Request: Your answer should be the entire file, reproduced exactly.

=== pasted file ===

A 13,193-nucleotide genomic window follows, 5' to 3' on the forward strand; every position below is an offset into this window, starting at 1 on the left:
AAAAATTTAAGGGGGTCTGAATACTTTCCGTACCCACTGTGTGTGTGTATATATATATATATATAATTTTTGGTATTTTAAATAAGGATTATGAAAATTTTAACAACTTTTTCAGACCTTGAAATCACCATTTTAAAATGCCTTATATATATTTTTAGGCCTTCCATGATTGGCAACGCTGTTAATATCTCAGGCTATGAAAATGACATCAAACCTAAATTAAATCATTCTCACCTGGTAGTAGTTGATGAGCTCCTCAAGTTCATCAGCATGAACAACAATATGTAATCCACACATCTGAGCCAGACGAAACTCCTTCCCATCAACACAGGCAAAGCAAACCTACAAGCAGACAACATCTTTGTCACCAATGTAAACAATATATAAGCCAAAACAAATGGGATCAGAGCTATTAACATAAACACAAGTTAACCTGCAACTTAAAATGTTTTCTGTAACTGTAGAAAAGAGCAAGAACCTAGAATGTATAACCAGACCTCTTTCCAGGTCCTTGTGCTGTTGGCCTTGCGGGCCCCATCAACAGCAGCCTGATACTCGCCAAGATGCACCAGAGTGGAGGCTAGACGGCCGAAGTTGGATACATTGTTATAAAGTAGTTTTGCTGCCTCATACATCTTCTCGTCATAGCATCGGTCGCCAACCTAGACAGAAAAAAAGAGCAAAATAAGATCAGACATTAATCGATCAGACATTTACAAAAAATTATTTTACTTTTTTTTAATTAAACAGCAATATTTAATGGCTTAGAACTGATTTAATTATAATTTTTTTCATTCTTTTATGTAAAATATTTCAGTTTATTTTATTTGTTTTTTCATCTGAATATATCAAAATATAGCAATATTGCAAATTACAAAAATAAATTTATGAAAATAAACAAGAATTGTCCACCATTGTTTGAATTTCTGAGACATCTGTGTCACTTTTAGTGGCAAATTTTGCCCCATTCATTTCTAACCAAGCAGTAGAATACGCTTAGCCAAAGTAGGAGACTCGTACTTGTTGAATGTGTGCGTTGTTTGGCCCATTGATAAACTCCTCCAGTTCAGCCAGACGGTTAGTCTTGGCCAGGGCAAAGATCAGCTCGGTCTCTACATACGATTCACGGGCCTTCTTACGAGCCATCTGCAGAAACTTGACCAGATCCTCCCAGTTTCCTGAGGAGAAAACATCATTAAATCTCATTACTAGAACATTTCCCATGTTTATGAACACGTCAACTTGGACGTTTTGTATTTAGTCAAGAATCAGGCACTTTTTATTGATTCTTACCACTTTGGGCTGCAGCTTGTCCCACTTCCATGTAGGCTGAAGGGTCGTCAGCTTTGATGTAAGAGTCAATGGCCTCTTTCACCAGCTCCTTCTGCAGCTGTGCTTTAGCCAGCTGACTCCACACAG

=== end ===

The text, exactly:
A 13,193-nucleotide genomic window follows, 5' to 3' on the forward strand; every position below is an offset into this window, starting at 1 on the left:
AAAAATTTAAGGGGGTCTGAATACTTTCCGTACCCACTGTGTGTGTGTATATATATATATATATAATTTTTGGTATTTTAAATAAGGATTATGAAAATTTTAACAACTTTTTCAGACCTTGAAATCACCATTTTAAAATGCCTTATATATATTTTTAGGCCTTCCATGATTGGCAACGCTGTTAATATCTCAGGCTATGAAAATGACATCAAACCTAAATTAAATCATTCTCACCTGGTAGTAGTTGATGAGCTCCTCAAGTTCATCAGCATGAACAACAATATGTAATCCACACATCTGAGCCAGACGAAACTCCTTCCCATCAACACAGGCAAAGCAAACCTACAAGCAGACAACATCTTTGTCACCAATGTAAACAATATATAAGCCAAAACAAATGGGATCAGAGCTATTAACATAAACACAAGTTAACCTGCAACTTAAAATGTTTTCTGTAACTGTAGAAAAGAGCAAGAACCTAGAATGTATAACCAGACCTCTTTCCAGGTCCTTGTGCTGTTGGCCTTGCGGGCCCCATCAACAGCAGCCTGATACTCGCCAAGATGCACCAGAGTGGAGGCTAGACGGCCGAAGTTGGATACATTGTTATAAAGTAGTTTTGCTGCCTCATACATCTTCTCGTCATAGCATCGGTCGCCAACCTAGACAGAAAAAAAGAGCAAAATAAGATCAGACATTAATCGATCAGACATTTACAAAAAATTATTTTACTTTTTTTTAATTAAACAGCAATATTTAATGGCTTAGAACTGATTTAATTATAATTTTTTTCATTCTTTTATGTAAAATATTTCAGTTTATTTTATTTGTTTTTTCATCTGAATATATCAAAATATAGCAATATTGCAAATTACAAAAATAAATTTATGAAAATAAACAAGAATTGTCCACCATTGTTTGAATTTCTGAGACATCTGTGTCACTTTTAGTGGCAAATTTTGCCCCATTCATTTCTAACCAAGCAGTAGAATACGCTTAGCCAAAGTAGGAGACTCGTACTTGTTGAATGTGTGCGTTGTTTGGCCCATTGATAAACTCCTCCAGTTCAGCCAGACGGTTAGTCTTGGCCAGGGCAAAGATCAGCTCGGTCTCTACATACGATTCACGGGCCTTCTTACGAGCCATCTGCAGAAACTTGACCAGATCCTCCCAGTTTCCTGAGGAGAAAACATCATTAAATCTCATTACTAGAACATTTCCCATGTTTATGAACACGTCAACTTGGACGTTTTGTATTTAGTCAAGAATCAGGCACTTTTTATTGATTCTTACCACTTTGGGCTGCAGCTTGTCCCACTTCCATGTAGGCTGAAGGGTCGTCAGCTTTGATGTAAGAGTCAATGGCCTCTTTCACCAGCTCCTTCTGCAGCTGTGCTTTAGCCAGCTGACTCCACACAG